“And you have too little faith in your own skills,” Galen said easily. “I told you that when we were practically children. You could have done everything I did, but you preferred to dabble; to shepherd people instead of nurture theory. I always respected your decision, but don’t let it narrow your world.”
 
All of it was true. All of it was also designed to hurt Orson, to pry at his insecurities. Galen kept his tone measured, casual. Infuriatingly so, perhaps, but Orson’s fury did not frighten him. He feared focus, efficiency, speed; not wild rage.
 
Orson only grimaced—a forced smile that didn’t take. “You will come back.”
 
So much for that sidetrack. Galen straightened his back. They were coming to the end. “I won’t do it. This is where I belong now.”
 
“Scratching the dirt with a shovel? We were on the verge of greatness, Galen. We were this close to providing peace, security for the galaxy.”
 
 
Behind Galen came the sound of ceramics shattering as the troopers continued their search. He mentally cataloged dishes and ornamental vases, then dismissed the list. Nothing in the house mattered.
 
“You’re confusing peace with terror. You lied about what we were building.”
 
“Only because you were willing to believe.”
 
“You wanted to kill people.”
 
Orson shrugged, unmoved by the argument. “We have to start somewhere.”
 
Galen almost laughed. He remembered when he could laugh with Orson, instead of feeling nothing but hollow defiance.
 
Snapping sounds from the house. Furniture being broken apart, hiding places revealed. Orson would have his proof momentarily.
 
“I’d be of no help, Krennic.” Needle him. Deny all familiarity. “My mind just isn’t what it was.” And now he could only talk, not try to persuade or to enrage or do anything more than buy a few more seconds, a few precious moments for Lyra and Jyn. “I thought at first it was only the work—I would sit some nights and remember equations and theorems, but I couldn’t hold them in my head anymore. I chalked it up to exhaustion, to forgoing the habits of a focused intellect . . .” He shook his head. “But it’s more than that. Now I have trouble remembering the simplest things.”
 
Orson wove gloved fingers together, eyes glittering with cruel amusement. “Your child, for example? Galen, you’re an inspired scientist, but you’re a terrible liar.”
 
Orson didn’t need his troopers to report an extra bed or a toy left out in the fields. There would be no more delays for Galen, no hope of hiding his family’s presence on Lah’mu.
 
He prayed that Lyra would fare better. She had never failed him before.
 
Galen put aside even that thought to picture his daughter in her arms.

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4.7 out of 54.7 out of 5
911 global ratings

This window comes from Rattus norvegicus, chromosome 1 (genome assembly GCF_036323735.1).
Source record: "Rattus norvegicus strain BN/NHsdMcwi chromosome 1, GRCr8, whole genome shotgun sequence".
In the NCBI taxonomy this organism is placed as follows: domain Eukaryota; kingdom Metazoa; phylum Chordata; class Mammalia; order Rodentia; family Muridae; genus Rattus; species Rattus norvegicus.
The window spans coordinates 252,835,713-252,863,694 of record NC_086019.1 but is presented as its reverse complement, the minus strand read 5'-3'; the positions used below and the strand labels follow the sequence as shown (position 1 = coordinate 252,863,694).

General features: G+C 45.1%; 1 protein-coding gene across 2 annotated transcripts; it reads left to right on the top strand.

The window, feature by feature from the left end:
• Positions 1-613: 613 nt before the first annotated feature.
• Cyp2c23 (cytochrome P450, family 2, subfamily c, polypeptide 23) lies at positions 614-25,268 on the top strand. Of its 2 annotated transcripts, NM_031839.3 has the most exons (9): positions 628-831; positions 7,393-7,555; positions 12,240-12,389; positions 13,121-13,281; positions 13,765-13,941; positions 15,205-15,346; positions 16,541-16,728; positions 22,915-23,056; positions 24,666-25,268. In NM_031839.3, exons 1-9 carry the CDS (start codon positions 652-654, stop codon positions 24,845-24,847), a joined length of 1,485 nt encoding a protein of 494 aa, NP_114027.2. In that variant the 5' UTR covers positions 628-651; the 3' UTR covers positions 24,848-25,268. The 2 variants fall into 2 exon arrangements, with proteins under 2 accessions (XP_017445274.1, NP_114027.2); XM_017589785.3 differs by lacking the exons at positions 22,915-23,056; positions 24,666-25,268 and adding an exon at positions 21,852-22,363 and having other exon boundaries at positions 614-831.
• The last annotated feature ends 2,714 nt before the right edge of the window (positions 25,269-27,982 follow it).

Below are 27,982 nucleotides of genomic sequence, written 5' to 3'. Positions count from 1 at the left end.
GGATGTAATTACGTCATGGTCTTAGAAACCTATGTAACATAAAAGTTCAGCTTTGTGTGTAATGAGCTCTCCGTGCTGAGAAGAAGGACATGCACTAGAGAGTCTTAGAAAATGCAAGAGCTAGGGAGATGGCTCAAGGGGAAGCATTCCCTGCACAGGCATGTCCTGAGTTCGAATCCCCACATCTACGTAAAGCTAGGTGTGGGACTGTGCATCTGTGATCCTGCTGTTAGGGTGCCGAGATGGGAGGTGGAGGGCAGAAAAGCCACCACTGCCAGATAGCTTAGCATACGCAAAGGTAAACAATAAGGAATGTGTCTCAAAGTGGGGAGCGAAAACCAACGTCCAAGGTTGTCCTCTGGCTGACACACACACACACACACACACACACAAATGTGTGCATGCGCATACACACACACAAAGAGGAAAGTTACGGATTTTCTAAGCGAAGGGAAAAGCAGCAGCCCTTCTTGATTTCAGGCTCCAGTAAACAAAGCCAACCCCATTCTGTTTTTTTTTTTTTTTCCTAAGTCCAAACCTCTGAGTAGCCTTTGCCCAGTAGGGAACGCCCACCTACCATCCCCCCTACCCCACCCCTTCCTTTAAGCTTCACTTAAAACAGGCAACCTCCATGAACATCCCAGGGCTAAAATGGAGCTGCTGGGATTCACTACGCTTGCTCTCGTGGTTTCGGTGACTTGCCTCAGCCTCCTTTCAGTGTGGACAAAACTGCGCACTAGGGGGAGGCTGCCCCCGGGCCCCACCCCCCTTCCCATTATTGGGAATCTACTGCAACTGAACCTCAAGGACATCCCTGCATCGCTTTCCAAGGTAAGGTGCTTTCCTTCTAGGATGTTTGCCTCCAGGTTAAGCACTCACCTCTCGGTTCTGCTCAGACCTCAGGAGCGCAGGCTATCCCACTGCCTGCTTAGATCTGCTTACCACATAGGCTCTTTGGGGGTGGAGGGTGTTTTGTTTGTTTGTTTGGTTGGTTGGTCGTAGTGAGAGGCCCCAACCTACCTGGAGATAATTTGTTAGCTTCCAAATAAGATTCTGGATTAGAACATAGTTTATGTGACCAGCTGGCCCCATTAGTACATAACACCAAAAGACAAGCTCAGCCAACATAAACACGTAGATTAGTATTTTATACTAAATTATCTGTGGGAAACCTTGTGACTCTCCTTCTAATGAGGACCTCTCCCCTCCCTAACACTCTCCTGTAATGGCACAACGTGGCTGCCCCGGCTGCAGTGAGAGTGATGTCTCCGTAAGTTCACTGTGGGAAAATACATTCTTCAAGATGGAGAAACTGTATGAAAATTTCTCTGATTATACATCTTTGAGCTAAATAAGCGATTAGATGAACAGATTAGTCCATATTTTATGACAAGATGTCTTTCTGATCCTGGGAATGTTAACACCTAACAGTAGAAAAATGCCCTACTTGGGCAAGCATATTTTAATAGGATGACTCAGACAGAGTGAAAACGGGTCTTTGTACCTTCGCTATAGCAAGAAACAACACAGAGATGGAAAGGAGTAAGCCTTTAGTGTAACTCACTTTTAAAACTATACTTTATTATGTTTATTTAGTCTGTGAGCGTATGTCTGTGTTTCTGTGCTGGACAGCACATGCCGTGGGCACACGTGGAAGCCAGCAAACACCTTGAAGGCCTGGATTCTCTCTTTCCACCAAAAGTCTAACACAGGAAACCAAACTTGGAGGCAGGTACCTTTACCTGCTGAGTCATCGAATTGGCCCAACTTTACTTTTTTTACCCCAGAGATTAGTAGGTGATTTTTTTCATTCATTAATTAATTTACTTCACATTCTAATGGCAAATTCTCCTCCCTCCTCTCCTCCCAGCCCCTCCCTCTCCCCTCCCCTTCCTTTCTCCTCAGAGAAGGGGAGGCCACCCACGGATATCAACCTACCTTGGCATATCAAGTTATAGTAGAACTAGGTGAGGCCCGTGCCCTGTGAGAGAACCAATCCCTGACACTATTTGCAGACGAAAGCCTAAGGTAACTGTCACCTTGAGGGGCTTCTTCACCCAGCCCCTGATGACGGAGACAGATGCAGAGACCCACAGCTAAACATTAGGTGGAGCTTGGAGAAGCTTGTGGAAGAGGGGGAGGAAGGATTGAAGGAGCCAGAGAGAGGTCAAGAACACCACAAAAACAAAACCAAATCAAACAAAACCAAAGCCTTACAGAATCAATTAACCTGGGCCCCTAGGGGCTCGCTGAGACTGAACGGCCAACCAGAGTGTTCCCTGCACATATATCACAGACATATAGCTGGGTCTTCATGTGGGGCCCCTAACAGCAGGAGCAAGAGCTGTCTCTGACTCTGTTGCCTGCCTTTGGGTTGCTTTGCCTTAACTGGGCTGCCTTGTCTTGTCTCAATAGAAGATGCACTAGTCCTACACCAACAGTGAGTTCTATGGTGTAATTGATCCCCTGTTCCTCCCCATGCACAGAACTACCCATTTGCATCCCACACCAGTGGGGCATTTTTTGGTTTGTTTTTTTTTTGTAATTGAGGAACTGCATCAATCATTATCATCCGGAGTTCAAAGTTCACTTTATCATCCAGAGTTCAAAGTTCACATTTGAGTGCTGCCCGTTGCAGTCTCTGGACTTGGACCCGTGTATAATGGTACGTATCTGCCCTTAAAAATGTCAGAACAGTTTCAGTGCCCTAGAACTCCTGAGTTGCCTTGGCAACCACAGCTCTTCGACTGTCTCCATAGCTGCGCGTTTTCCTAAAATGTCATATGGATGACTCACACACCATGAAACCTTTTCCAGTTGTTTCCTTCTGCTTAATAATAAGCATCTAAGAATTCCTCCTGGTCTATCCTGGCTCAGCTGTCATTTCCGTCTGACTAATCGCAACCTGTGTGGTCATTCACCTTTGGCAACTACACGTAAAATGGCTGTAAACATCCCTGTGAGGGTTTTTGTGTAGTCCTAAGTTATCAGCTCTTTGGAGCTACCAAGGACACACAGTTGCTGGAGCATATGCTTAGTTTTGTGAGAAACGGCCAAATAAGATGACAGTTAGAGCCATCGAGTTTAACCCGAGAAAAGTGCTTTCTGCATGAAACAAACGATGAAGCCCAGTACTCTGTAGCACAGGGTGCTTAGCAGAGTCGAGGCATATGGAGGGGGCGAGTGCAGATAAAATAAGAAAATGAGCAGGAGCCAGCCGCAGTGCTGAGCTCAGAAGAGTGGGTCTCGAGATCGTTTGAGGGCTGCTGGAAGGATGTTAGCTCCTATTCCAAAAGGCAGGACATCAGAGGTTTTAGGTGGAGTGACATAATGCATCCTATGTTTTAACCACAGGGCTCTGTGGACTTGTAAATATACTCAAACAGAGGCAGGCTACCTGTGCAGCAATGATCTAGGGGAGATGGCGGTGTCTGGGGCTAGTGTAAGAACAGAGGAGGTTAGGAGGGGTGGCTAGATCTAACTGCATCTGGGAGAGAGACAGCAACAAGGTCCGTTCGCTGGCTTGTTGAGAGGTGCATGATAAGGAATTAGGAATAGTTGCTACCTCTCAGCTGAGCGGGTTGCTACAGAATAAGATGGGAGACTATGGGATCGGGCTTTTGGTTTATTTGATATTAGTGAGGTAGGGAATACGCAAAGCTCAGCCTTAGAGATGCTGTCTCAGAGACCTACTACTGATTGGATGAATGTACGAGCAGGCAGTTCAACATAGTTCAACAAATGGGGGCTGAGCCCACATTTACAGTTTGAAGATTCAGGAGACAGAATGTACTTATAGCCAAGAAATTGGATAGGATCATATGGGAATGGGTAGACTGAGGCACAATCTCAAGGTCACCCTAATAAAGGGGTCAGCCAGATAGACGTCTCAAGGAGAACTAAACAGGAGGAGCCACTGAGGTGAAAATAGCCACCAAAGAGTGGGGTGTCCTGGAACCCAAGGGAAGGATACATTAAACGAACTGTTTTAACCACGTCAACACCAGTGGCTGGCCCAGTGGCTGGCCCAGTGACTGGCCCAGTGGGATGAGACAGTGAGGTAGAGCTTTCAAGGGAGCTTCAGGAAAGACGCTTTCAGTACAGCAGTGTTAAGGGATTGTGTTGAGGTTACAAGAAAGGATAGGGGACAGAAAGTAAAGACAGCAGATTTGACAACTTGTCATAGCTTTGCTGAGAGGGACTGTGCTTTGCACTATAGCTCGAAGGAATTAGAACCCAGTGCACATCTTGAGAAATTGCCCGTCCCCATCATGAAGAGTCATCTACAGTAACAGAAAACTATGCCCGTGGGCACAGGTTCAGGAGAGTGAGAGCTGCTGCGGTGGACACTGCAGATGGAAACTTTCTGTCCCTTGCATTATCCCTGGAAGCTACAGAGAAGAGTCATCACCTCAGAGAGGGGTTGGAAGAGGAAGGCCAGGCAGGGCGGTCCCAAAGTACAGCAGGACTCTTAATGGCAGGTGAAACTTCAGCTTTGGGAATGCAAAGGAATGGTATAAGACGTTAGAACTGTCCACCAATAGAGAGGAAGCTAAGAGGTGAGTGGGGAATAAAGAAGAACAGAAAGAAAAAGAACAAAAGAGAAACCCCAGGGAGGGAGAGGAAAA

Top reviews from the United States

Heather Hiesterman
5.0 out of 5 starsVerified Purchase
One of the best Star Wars Novelizations
Reviewed in the United States on December 20, 2016
Honestly, one of the best SW novelizations I''ve read, tied only with Revenge of the Sith. The book is not merely a "based on the movie" but would be a great addition to the SW canon even if it had never been filmed. Instead of merely regurgitating the movie... See more
Honestly, one of the best SW novelizations I''ve read, tied only with Revenge of the Sith. The book is not merely a "based on the movie" but would be a great addition to the SW canon even if it had never been filmed.
Instead of merely regurgitating the movie script with a few deleted scenes thrown in, Alexander Freed (Battlefront: Twilight Company) fleshes out the story and characters, explaining their motivations and inner conflicts in ways a movie cannot. Freed explains why Jyn is the way she is and her motivations are more chaotic than they seem in the movie. Cassian seems way more conflicted than I got from the character in the movie. The death scenes for Chirrut and Baze delve deeper into their friendship. Bodhi''s arc and damage from the tentacle creature isn''t handwaved away. Just great Star Wars writing.
And one of the absolute best things of the book are the bits of "Supplemental Data" sprinkled throughout. Everything from a page from a history of Jedha to bitchy memos between Tarkin and Krennick to the best, most hilarious: a series of memos between Galen and Death Star middle management.
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K. Marie
5.0 out of 5 starsVerified Purchase
Fast-paced; Insightful; Totally made me cry
Reviewed in the United States on December 30, 2016
I rarely write reviews but I''m doing so today because I honestly want everyone to read this incredible novel. I could gush over it for hours- the writing is absolutely masterful and I feel so much more connected with the characters that I did during the film. I loved the... See more